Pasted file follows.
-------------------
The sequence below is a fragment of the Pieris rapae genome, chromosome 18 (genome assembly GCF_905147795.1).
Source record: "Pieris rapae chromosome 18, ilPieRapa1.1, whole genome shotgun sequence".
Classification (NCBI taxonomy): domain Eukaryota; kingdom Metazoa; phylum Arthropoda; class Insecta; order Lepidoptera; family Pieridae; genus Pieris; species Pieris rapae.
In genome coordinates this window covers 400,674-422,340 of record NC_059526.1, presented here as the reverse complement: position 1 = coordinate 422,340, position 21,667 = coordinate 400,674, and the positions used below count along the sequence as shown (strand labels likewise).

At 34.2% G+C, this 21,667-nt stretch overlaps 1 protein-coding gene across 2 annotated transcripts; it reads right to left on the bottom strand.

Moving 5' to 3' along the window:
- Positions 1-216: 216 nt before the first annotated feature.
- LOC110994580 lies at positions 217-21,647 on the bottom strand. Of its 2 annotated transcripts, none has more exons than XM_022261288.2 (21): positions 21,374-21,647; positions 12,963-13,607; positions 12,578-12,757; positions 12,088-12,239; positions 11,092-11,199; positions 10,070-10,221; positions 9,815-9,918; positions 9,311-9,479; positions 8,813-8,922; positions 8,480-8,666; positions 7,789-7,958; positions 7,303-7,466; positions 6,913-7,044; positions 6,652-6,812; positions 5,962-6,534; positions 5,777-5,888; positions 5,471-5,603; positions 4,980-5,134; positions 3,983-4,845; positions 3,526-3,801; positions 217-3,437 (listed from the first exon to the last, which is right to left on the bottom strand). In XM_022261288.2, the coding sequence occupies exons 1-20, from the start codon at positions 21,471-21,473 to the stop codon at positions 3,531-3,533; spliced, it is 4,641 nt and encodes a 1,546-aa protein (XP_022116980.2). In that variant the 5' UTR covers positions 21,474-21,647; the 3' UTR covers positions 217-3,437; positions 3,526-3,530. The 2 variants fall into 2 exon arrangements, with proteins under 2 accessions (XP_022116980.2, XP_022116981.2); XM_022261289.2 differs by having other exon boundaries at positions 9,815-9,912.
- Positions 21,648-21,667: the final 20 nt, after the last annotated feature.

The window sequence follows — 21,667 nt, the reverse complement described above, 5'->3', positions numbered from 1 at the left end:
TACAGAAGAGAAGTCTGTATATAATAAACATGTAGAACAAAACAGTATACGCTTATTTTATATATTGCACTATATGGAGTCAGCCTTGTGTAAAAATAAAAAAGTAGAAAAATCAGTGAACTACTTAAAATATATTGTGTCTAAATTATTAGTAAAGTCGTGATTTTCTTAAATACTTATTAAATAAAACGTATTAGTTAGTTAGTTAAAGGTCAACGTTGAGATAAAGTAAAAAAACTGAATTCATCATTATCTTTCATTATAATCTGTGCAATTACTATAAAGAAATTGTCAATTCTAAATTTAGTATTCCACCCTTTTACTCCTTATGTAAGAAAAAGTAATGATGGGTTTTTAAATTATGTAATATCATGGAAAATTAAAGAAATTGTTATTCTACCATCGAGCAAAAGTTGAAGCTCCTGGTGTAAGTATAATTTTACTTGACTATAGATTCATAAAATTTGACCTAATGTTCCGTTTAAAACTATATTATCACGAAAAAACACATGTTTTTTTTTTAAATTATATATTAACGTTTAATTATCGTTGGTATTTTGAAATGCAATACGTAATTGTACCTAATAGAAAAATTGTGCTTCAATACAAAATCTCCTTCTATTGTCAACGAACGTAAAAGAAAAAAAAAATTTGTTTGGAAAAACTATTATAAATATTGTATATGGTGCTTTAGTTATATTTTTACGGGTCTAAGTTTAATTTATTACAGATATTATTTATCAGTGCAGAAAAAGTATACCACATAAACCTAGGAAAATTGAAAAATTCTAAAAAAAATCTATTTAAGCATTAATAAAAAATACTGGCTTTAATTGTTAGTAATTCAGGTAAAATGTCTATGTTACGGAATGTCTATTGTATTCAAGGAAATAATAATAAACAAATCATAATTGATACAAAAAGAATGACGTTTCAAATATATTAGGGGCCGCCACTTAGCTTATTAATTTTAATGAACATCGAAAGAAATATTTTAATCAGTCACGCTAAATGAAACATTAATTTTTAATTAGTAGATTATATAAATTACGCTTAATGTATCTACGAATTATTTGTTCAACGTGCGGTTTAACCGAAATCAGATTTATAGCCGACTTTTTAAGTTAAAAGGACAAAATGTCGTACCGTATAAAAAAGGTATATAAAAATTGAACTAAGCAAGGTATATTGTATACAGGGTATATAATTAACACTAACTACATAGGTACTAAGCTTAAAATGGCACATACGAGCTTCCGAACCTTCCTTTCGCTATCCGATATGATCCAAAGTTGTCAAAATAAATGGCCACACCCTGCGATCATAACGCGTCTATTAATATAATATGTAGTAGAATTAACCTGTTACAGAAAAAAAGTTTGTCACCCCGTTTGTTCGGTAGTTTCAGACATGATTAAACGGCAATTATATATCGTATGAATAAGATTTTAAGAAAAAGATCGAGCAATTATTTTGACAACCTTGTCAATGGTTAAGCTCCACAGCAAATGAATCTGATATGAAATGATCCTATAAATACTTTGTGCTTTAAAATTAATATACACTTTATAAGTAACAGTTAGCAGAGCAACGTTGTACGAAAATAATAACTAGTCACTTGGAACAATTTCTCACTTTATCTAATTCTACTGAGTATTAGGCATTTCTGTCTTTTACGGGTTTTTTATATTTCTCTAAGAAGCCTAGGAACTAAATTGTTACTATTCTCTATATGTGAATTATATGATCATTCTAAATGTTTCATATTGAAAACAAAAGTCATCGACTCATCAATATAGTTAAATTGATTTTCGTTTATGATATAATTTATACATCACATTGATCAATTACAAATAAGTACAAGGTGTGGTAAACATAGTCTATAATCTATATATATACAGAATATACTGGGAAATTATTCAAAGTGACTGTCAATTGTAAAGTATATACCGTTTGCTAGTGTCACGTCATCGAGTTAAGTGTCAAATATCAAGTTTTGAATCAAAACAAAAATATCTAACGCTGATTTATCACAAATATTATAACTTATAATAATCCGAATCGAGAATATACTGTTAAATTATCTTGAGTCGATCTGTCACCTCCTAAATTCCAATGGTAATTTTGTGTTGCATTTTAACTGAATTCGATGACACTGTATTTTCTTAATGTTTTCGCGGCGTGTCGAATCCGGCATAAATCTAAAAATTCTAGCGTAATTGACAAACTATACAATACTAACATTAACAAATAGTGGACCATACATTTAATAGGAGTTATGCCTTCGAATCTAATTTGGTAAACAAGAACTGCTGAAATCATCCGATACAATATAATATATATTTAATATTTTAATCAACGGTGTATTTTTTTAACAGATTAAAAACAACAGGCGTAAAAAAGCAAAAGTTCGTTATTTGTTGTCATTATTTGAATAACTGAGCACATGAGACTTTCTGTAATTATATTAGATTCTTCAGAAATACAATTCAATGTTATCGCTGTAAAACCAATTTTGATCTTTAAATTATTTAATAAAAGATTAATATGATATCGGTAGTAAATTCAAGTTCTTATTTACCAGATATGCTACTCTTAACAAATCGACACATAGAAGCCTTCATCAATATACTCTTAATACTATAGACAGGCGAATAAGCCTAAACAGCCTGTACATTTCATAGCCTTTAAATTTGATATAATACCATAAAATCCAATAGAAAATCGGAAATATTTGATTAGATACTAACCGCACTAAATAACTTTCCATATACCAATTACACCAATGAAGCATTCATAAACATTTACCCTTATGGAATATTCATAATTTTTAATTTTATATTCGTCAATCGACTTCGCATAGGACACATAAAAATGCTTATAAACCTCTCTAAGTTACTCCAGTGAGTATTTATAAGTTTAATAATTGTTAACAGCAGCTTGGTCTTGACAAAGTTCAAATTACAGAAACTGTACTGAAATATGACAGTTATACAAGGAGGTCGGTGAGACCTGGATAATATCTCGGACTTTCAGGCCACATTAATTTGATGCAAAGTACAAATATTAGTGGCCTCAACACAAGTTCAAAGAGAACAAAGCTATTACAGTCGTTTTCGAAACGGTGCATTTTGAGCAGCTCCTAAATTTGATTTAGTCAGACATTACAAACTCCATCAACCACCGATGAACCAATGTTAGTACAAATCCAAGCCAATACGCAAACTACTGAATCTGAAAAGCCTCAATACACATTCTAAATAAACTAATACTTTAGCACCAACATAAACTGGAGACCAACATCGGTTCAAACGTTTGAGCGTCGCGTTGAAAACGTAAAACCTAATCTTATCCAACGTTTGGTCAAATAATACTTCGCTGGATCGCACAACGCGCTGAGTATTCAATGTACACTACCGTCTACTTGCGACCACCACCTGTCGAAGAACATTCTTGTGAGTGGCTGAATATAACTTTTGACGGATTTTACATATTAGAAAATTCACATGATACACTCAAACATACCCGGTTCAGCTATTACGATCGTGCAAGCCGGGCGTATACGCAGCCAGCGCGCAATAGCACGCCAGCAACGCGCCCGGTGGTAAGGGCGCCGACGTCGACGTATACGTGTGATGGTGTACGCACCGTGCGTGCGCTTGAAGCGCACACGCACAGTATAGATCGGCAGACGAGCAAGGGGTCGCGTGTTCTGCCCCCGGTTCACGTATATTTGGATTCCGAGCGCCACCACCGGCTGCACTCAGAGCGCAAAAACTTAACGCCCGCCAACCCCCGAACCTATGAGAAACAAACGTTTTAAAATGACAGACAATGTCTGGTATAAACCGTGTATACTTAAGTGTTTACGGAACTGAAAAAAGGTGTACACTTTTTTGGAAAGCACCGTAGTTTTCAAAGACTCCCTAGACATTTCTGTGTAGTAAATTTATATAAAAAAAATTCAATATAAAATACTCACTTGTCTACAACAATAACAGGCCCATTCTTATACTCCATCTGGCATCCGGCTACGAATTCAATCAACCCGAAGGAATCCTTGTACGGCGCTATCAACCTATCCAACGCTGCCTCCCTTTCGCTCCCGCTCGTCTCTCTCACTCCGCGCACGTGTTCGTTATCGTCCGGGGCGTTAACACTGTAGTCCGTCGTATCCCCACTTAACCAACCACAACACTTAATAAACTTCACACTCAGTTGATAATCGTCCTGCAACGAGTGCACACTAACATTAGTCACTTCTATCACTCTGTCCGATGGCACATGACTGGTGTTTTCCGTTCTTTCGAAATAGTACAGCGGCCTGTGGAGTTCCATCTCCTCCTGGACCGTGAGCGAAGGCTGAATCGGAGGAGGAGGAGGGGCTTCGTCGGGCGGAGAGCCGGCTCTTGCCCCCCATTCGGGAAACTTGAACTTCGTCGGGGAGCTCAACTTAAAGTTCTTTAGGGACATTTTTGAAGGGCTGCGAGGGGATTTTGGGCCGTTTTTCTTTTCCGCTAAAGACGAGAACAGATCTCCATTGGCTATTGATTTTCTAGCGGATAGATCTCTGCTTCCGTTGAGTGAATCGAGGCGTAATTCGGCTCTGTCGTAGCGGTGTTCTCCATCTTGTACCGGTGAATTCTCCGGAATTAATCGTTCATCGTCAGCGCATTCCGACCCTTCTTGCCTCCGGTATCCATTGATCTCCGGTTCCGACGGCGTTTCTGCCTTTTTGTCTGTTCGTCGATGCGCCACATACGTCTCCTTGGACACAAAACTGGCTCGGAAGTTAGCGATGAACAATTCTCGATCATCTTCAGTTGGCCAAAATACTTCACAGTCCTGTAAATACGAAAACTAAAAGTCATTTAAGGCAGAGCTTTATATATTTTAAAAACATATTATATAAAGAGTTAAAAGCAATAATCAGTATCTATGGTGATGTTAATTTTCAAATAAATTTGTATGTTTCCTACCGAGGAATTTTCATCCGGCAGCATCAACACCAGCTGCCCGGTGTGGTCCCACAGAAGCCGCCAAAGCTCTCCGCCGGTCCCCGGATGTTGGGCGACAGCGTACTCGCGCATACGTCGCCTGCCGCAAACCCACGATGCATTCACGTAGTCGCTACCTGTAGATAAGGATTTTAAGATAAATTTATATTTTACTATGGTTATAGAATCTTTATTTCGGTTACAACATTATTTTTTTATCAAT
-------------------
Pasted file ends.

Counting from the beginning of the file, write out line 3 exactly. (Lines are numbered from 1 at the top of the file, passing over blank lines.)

Classification (NCBI taxonomy): domain Eukaryota; kingdom Metazoa; phylum Arthropoda; class Insecta; order Lepidoptera; family Pieridae; genus Pieris; species Pieris rapae.